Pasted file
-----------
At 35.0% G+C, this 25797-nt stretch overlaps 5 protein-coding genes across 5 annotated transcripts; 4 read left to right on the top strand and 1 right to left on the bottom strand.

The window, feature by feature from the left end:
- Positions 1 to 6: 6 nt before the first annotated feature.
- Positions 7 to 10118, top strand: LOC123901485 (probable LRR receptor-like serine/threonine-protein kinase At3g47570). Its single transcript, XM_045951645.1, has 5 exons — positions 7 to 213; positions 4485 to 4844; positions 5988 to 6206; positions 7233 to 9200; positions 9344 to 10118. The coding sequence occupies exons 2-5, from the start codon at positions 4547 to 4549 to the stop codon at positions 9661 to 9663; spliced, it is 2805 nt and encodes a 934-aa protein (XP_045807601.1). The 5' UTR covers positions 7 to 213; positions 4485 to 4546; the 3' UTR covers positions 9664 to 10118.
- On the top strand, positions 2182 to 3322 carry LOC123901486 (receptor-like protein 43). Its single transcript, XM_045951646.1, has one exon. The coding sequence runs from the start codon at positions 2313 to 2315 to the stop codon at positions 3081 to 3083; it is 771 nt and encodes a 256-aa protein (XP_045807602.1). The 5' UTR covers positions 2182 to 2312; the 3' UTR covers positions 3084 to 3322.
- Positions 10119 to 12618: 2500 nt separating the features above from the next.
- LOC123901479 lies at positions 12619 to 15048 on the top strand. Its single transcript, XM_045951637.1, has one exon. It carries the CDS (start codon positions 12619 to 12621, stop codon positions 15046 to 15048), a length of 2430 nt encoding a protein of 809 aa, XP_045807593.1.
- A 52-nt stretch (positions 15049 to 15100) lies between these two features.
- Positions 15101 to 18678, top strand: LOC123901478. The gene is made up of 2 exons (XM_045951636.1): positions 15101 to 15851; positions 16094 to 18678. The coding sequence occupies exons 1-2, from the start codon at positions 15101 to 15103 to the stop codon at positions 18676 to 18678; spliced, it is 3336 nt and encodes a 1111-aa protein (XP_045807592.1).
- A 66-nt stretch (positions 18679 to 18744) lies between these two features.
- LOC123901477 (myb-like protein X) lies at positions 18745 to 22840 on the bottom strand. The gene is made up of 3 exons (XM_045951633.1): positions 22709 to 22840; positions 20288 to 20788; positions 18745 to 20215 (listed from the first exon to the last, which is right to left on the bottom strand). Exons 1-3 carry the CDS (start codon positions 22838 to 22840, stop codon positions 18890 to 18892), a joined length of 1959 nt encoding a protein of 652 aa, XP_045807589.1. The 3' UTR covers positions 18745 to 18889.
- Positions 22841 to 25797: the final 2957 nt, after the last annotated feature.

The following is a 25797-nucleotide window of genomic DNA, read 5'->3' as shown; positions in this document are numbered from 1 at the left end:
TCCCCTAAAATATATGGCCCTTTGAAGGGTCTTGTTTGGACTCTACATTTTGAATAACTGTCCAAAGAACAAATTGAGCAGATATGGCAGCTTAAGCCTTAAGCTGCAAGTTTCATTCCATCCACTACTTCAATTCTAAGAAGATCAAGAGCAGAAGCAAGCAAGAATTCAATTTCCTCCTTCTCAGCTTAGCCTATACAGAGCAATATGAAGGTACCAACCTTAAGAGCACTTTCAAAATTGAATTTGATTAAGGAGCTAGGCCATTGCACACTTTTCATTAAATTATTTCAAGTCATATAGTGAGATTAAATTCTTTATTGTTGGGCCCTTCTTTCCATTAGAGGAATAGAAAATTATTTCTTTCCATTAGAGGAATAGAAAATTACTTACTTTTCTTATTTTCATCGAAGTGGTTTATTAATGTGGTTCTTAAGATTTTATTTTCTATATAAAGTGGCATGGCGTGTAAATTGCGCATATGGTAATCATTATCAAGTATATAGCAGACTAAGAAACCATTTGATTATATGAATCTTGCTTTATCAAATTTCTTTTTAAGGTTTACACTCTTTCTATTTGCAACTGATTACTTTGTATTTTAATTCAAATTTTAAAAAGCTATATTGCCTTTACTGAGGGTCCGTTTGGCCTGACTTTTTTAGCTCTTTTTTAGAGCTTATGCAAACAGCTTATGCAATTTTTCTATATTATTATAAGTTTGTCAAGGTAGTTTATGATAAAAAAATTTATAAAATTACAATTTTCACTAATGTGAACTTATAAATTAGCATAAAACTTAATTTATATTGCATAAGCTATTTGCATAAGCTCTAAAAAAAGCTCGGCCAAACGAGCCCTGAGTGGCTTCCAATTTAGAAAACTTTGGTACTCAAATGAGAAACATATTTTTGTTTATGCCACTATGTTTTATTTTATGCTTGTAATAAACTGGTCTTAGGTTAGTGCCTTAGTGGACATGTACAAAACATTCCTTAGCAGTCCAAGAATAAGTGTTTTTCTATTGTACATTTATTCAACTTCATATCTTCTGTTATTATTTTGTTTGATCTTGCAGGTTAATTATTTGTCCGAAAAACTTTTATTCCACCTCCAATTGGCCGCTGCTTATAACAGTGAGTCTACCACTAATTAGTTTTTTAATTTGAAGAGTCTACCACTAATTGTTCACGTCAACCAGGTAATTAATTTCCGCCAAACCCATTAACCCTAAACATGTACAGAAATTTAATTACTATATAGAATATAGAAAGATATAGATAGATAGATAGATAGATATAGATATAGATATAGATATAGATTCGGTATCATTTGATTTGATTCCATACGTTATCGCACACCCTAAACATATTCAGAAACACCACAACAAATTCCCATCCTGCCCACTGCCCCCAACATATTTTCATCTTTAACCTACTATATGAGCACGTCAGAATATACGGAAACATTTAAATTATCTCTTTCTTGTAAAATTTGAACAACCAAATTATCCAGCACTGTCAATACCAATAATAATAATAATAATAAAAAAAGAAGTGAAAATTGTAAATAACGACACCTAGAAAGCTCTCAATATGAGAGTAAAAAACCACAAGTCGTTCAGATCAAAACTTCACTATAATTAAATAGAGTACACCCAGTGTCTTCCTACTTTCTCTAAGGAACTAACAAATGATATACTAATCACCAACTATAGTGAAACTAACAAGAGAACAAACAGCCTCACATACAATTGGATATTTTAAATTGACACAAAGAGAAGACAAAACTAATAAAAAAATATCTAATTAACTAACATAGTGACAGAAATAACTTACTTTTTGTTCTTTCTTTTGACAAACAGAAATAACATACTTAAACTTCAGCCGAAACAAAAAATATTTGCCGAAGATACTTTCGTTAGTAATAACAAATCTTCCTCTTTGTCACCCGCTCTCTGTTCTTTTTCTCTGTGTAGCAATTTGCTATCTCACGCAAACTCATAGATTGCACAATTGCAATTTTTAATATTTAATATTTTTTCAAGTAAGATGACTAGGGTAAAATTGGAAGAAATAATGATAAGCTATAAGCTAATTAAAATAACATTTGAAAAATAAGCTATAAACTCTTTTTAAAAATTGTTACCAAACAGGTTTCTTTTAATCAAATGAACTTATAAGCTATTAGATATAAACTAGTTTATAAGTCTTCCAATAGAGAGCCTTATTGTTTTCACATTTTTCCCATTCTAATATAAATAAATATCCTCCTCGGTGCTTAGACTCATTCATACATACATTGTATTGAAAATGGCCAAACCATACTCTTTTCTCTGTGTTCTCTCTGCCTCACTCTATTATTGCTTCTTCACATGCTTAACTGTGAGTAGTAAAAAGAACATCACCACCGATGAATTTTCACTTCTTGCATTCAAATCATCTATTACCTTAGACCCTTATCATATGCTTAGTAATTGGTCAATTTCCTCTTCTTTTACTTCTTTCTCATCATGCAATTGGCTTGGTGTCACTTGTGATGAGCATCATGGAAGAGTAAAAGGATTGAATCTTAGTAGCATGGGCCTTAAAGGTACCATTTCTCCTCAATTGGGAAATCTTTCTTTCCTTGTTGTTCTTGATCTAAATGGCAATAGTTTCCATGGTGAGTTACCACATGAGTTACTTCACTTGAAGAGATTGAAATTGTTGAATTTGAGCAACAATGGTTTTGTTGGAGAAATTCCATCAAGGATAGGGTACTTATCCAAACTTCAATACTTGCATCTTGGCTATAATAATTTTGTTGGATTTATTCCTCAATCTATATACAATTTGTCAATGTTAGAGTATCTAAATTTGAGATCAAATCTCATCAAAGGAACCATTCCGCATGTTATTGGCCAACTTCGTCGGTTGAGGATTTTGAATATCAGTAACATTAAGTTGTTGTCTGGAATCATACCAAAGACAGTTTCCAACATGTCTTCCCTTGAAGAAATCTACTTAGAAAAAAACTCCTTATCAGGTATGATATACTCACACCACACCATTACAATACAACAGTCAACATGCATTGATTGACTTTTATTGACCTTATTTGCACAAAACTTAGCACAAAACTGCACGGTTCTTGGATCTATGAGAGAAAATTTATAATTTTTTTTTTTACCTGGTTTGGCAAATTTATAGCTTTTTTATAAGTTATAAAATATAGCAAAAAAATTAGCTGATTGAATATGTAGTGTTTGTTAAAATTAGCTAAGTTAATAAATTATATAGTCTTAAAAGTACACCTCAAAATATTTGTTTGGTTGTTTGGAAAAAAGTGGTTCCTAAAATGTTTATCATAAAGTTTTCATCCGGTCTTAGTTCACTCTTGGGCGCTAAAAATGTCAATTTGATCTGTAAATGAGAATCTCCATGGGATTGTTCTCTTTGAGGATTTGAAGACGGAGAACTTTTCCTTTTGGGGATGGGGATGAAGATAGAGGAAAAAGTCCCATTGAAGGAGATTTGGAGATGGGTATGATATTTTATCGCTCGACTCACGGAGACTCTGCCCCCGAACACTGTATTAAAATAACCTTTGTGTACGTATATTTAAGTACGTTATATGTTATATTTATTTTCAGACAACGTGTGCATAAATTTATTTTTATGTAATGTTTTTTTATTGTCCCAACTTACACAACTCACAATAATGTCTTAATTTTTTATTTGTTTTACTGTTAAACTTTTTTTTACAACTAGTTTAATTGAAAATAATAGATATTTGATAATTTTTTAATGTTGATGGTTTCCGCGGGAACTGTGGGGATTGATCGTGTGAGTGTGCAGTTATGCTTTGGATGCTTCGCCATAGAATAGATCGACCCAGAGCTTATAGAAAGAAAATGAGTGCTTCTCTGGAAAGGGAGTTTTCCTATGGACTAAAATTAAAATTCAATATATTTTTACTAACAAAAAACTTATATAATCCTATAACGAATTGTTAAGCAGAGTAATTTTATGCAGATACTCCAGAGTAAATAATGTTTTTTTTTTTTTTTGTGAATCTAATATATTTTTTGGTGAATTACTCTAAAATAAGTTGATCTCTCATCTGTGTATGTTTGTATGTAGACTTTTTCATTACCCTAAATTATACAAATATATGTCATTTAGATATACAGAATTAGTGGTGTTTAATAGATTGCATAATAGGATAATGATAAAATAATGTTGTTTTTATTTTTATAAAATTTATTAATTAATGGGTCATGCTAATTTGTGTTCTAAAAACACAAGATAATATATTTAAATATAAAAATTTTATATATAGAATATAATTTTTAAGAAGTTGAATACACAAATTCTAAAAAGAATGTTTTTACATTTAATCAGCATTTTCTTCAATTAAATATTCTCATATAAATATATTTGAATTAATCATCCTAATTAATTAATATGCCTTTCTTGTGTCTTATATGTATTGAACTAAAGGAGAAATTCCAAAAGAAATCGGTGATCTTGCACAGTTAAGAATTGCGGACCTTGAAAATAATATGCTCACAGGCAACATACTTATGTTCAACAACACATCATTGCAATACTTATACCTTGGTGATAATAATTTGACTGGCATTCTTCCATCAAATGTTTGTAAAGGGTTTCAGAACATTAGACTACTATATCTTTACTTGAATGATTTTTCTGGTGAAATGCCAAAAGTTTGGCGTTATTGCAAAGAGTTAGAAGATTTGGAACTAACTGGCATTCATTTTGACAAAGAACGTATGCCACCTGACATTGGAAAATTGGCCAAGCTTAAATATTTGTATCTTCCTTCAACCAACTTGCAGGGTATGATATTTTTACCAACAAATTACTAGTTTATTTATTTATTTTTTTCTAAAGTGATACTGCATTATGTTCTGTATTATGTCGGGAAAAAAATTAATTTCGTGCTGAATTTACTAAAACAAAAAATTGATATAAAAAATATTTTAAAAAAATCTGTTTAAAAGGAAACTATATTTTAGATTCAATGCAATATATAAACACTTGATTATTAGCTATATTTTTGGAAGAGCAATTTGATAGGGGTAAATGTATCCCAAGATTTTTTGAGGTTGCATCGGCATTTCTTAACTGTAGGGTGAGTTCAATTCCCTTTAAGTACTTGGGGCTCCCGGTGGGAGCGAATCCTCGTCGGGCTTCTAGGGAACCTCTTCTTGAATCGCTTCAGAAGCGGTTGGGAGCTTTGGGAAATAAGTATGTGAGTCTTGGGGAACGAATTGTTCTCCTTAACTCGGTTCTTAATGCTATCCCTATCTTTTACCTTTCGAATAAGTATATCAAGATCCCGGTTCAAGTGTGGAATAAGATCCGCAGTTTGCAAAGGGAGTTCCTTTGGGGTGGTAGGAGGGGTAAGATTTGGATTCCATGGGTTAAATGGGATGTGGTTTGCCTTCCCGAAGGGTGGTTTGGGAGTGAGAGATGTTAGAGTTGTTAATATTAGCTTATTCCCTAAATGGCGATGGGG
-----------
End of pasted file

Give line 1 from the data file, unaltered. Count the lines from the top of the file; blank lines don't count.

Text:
At 35.0% G+C, this 25797-nt stretch overlaps 5 protein-coding genes across 5 annotated transcripts; 4 read left to right on the top strand and 1 right to left on the bottom strand.